On 1 March, MacLean’s Magazine reported that the Canadian provinces had agreed to co-operate with and support a national inquiry into missing and murdered aboriginal women. Indigenous and Northern Affairs Minister Carolyn Bennett called the commitment an important step forward. It means child welfare, policing, education and other areas that are fully or partly under provincial jurisdiction will be examined when the inquiry begins. The Daily Beast carried a feature on 3 March about a Winnipeg resident, Shauna Taylor, who spent her teenage years struggling with an addiction to hard drugs and alcohol. Now in her 40s, Taylor has managed to graduate from college and start mentoring young people in her community. The story cites a report by the Royal Canadian Mounted Police (RCMP) that 1,800 indigenous women in Canada have been murdered or gone missing since the 1980s, and notes that advocates estimate that the actual number is closer to 4,000. CBC News reported on 7 March that the Winnipeg Police Service had responded to an emotional letter written by a teenage girl accusing the police of treating cases of missing indigenous persons differently than those of non-indigenous people.  “The WPS as a whole and our missing persons unit — our detectives and our coordinators — care about every missing persons report and we strive hard to reach a successful outcome on all of our missing person files,” said Det.-Sgt. Shauna Neufeld. Global News Canada carried a feature on 16 March on Tamara Chipman, who disappeared in 2005 along the so-called “highway of tears” in northern British Columbia. It cites a poll earlier in March that showed that while a majority of Canadians support a federal inquiry into missing and murdered indigenous women, fewer than half believe that the endeavor will prompt lasting change.


The BBC reported on 6 March that a boat carrying migrants from Turkey to Greece had sunk with the loss of 25 lives. Fifteen people were rescued after the boat capsized near the Turkish resort of Didim. The report noted that NATO is expanding its mission in the Aegean to send patrols to Turkish and Greek territorial waters in the battle to defeat people smugglers. IOM issued a statement on 18 March saying that with the end of winter, the Central Mediterranean migrant route between North Africa and Sicily has become busier, indicating a surge of migrant and refugee arrivals underway in the months to come. Including sea routes to Spain and the Greek Islands, IOM estimates that some 156,000 migrants and refugees landed in Europe from Africa and the Middle East in the first ten and a half weeks of 2016. That compares to fewer than 20,000 migrant and refugees during the same period in 2015. According to IOM estimates, almost 470 migrants lost their lives at sea in the period since the beginning of the year: 362 in the Aegean, 100 in the Channel of Sicily, and five more in the waters between Spain and Africa. Last year, through the end of March, more than 500 migrants drowned, mainly in the Channel of Sicily between Italy and Libya. The Wall Street Journal carried a story on 29 March saying that the combination of closed borders and migration has turned Athens’s Victoria Square into the center of a barely disguised human-trafficking business.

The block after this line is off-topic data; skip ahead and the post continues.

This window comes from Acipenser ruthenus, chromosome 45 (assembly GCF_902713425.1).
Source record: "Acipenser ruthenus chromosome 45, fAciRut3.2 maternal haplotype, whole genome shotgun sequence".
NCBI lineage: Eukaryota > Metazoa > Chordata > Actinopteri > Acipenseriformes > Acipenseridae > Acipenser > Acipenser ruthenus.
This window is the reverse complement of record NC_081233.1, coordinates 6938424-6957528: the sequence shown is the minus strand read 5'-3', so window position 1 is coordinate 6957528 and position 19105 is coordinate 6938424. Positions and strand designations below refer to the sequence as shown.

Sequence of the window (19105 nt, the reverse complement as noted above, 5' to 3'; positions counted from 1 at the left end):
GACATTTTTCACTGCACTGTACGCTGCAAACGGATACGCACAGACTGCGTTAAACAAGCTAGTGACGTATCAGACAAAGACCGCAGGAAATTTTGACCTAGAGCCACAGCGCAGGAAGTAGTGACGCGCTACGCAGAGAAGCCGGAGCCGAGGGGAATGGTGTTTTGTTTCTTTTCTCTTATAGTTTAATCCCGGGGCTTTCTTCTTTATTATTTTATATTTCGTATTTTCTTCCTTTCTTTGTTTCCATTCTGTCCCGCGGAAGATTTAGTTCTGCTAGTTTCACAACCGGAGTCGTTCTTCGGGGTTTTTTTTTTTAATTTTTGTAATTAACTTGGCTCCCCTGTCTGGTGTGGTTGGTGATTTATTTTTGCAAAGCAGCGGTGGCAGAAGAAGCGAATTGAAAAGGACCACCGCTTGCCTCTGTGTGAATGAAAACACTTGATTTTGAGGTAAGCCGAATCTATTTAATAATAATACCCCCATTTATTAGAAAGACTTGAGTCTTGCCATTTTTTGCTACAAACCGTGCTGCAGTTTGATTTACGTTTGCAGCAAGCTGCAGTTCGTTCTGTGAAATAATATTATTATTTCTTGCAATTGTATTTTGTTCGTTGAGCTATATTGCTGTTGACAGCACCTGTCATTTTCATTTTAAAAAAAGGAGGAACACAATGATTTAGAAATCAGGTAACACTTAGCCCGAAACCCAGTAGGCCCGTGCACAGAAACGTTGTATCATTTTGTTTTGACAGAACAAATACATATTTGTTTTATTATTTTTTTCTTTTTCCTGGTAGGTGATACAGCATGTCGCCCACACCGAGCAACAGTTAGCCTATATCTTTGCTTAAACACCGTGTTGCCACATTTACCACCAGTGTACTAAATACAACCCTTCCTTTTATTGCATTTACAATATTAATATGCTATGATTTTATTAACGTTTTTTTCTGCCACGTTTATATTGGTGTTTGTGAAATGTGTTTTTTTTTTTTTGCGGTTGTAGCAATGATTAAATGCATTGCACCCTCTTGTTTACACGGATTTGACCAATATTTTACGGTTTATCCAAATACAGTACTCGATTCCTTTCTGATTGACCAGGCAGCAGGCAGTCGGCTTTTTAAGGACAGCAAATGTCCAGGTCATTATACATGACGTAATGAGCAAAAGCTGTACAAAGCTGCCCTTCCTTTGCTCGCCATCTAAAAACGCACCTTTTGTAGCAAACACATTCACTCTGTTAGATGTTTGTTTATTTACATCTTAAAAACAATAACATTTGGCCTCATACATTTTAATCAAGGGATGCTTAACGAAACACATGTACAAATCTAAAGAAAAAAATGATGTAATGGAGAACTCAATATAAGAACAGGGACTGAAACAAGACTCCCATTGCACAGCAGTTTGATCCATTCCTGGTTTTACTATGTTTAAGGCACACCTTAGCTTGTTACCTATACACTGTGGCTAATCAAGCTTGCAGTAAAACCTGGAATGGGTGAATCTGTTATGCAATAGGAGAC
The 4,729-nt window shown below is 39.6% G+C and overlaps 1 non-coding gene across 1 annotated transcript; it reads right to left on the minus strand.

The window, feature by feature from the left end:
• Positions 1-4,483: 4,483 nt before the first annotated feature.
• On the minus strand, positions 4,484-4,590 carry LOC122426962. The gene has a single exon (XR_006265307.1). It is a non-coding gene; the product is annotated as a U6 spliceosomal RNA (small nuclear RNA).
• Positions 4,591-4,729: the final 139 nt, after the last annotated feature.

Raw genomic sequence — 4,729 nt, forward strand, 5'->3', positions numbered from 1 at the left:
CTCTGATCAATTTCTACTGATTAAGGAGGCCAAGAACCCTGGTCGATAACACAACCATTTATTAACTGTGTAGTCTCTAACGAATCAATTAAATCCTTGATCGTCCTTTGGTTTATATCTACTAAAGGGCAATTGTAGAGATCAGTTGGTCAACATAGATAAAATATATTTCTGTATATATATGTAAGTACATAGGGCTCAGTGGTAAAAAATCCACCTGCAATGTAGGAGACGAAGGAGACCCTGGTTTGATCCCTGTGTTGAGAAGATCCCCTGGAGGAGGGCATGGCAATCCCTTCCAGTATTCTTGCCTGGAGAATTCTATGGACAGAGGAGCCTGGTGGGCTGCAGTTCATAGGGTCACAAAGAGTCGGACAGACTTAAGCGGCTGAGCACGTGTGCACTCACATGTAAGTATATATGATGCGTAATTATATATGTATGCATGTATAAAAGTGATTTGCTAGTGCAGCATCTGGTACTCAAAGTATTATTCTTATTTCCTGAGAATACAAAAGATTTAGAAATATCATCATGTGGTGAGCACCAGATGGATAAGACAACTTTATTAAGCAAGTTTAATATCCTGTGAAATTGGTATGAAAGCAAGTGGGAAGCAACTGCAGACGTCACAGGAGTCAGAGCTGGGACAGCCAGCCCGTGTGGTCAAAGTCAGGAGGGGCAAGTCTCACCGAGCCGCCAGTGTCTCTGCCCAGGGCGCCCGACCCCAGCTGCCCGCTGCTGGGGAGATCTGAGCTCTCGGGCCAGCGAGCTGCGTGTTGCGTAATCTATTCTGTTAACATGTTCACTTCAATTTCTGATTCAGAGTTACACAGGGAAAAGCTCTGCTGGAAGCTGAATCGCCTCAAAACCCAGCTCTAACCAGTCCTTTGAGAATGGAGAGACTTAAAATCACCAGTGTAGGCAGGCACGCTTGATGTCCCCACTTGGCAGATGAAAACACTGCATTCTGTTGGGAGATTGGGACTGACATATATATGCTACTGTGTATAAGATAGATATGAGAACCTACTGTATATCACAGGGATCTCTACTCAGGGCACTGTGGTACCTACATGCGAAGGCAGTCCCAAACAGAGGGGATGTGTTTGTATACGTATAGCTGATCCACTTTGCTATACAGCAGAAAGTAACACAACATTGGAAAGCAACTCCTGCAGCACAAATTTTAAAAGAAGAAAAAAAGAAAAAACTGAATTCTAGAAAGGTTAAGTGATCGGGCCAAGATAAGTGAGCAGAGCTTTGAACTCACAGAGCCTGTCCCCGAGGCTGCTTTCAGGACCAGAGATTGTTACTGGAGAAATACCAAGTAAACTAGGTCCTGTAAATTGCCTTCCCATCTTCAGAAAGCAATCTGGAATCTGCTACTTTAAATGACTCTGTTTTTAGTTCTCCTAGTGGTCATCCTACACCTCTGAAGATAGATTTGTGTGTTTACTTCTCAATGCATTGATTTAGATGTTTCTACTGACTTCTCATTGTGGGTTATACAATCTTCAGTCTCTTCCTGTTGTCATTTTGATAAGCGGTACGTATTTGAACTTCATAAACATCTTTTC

Reuters reported on 21 March that around 25,000 members of the Rohingya Muslim minority have left camps for displaced people in western Myanmar and returned to the communities they fled during sectarian violence in 2012. Many of them were smuggled or trafficked to Thailand, Malaysia and beyond. The number of migrants has fallen sharply this year, it said.

Yahoo News reported on 15 March that the trial of 92 suspected human traffickers, arrested after the discovery of shallow graves of migrants in the Thai jungle, had begun in Bangkok and the attorney-general’s office said the proceedings would be over within a year amid fears for the safety of witnesses. The 92 suspected human traffickers include an army general, civilians and police. Traffickers abandoned boatloads of migrants at sea after a crackdown by Thai authorities that led to a regional migrant crisis. The investigation and arrests followed the discovery of 139 graves at a trafficking camp near the Malaysian border. On 30 March, Voice of America carried a story saying that human rights and civil society organizations say Thailand’s policies towards asylum seekers and refugees has hardened in recent years. In the past year, dozens of Chinese asylum-seekers have been sent back to China by Thai authorities. A recent joint statement by Thai-based refugee groups to a rights conference in Geneva said those extradited face the risk of persecution, torture or enforced disappearance once returned to China.


The UN News Center reported on 8 March that UN Special Rapporteur on minority issues Rita Izsák-Ndiayevoiced had expressed alarm over the predicament of the Yezidi community, whose women and girls have been held captive by Daesh. She called for concerted efforts to free the women and for protection of mass graves and other evidence of atrocities. ARA News reported on 15 March that Islamic State had released 19 Yezidi hostages who had been abducted during an attack on Sinjar in northern Iraq. A Kurdish official said the majority of the released hostages were children and women, while there remained thousands of Yezidis in IS prisons. After the departure IS from Sinjar, Kurdish forces discovered several mass graves. Most of the victims were Yezidi women and children. The Rudaw network reported on 17 March that Kurdish authorities have selected 25 Yezidi mass graves in Iraq to be presented to specialists from the International Criminal Court. On 28 March AhlulBayt News Agency quoted the head of ICMP’s Iraq Program, Trefor Williams, as saying that efforts are underway to preserve the mass graves in Sinjar. ICMP is training local experts to conduct exhumations of mass graves.  Rudaw reported on 30 March that four experts from ICMP’s Iraq Program had begun giving a four-day course to investigators on the proper handling of exhumation procedures.